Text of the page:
The book, WE, by Yevgeny Zamyatin, was about a Mathmatician who fell in love with a Women in a state which had no freedoms and life was bounded by working for the collective. In the book, people wore the same clothes, marched the same way, given similar names(D-503) and were expected to work at maximum strength.
This book struck me in several ways. The setting struck me in that it reminded me of the early years of the Soviet Union where the state had promoted the goal of working for a common goal: a state rid of exploitation and class division. This state promoted a sense of sameness where no one would deviate away from the collective. Anyone who would did deviate from these ideals would be seen as an enemy of the state. In the book, We, D-503 meets a woman named I-330, who doesn’t believe in the rules of the system. In Record Six, she stated that “to be original means to somehow stand out from others. Consequently, being original is to violate equality…”1 This struck me because in the Soviet Union, everyone worked for the collective. Everyone worked hard to accomplish goals as one. No one was able to create or accomplish things no their own. As I-330 puts it, the very fabric of originality would violate the very ideals of equality both in the book and in the Soviet Union.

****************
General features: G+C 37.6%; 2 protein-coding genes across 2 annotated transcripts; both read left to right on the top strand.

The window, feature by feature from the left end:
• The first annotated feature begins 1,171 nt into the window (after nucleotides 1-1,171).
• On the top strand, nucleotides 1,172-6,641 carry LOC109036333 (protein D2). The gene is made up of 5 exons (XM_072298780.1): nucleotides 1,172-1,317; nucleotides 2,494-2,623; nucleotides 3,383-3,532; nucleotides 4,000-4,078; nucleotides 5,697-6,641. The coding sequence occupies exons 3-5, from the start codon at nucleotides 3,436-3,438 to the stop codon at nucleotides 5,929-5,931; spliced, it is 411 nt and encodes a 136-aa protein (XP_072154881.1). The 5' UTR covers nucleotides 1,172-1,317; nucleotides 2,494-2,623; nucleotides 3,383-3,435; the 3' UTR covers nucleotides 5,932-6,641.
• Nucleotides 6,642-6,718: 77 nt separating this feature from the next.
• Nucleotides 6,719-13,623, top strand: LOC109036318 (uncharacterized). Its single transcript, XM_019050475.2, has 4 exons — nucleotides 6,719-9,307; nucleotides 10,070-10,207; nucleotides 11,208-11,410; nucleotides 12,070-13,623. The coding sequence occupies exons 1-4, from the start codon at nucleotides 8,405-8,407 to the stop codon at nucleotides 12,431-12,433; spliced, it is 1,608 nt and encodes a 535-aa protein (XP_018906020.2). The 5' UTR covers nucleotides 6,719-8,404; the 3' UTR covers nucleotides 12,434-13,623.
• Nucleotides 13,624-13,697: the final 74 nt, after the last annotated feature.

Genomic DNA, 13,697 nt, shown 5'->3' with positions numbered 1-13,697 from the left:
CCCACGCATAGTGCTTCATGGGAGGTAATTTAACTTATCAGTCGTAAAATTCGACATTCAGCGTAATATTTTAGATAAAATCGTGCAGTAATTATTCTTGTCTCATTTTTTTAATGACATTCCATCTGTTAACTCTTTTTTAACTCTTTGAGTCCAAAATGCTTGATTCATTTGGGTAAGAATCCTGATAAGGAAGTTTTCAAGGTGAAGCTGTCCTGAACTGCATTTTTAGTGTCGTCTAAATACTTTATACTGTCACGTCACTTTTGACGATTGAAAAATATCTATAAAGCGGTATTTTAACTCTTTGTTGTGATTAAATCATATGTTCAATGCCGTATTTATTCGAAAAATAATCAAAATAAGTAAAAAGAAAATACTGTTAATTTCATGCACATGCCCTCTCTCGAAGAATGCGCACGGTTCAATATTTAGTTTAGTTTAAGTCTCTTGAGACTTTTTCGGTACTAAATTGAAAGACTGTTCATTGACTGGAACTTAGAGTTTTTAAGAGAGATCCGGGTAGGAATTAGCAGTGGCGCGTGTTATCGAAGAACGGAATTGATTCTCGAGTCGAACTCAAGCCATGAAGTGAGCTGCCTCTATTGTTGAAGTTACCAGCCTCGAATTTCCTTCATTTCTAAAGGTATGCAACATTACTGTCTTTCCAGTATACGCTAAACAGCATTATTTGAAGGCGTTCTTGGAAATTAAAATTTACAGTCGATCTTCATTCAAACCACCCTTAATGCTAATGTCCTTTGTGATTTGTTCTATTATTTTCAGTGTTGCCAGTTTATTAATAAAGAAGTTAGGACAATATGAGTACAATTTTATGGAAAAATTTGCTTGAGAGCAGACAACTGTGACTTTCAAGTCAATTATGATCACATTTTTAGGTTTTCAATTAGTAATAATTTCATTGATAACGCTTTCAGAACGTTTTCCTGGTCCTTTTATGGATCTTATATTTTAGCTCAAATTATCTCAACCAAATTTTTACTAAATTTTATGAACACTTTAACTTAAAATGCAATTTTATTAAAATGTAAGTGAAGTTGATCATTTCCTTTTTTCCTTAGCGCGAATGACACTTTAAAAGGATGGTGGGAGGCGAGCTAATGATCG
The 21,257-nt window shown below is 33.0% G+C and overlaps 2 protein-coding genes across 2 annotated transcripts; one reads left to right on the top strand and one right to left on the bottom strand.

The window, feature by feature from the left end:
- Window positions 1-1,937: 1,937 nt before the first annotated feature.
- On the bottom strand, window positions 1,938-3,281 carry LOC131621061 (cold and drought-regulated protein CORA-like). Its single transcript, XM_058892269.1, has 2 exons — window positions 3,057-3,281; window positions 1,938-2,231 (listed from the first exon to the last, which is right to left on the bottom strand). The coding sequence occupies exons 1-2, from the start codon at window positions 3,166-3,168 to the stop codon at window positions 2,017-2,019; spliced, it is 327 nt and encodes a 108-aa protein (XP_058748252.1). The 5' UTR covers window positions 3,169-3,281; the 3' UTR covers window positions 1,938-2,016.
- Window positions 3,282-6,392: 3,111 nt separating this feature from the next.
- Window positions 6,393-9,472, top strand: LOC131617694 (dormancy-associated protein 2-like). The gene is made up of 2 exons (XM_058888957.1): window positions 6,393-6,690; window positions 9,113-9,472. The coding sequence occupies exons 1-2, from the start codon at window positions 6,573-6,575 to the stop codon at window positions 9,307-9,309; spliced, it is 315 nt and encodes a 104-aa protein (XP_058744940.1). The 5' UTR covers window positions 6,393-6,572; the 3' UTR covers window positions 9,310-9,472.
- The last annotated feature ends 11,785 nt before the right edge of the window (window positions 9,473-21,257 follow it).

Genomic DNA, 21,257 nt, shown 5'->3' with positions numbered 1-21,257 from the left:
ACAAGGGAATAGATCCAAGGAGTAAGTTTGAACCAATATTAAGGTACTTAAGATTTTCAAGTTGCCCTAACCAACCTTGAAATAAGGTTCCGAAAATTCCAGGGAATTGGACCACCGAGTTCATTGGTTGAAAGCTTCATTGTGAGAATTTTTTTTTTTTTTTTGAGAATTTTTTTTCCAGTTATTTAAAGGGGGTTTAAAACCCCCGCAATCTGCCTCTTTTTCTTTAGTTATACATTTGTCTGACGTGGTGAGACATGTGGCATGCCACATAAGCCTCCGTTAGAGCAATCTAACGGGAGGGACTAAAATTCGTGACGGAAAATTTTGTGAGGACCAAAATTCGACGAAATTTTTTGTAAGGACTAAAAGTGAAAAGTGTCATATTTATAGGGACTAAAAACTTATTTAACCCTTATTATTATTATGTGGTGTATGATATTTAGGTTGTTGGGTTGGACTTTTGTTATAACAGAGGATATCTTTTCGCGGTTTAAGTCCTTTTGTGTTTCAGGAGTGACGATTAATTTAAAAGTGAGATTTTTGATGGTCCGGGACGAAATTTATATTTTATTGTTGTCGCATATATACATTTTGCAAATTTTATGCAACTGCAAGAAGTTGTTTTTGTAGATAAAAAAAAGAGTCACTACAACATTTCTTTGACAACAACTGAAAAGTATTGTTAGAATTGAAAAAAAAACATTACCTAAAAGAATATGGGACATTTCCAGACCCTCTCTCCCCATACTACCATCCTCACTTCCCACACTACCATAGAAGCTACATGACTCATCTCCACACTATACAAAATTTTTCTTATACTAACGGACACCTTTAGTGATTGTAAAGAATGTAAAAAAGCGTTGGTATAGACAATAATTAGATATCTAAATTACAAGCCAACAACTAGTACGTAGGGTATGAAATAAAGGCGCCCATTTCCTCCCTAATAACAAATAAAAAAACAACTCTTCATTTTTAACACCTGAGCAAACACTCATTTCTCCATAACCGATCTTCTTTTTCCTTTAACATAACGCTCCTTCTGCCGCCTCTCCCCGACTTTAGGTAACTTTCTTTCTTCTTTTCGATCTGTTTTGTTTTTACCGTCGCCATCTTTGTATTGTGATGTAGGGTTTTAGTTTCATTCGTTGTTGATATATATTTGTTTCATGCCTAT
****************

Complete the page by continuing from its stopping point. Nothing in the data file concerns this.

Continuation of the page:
In a way, this book paints a picture of how life in the Soviet Union following the Revolutions of 1917 and the Civil War were supposed to be. The Communist party strove for a society where individuals like I-330 were harmful to society and the people would work collectively to help push the state forward.
- Yevgeny Zamyatin. We. Translated by Natasha Randall. New York: Modern Library, 2006, 27 [↩]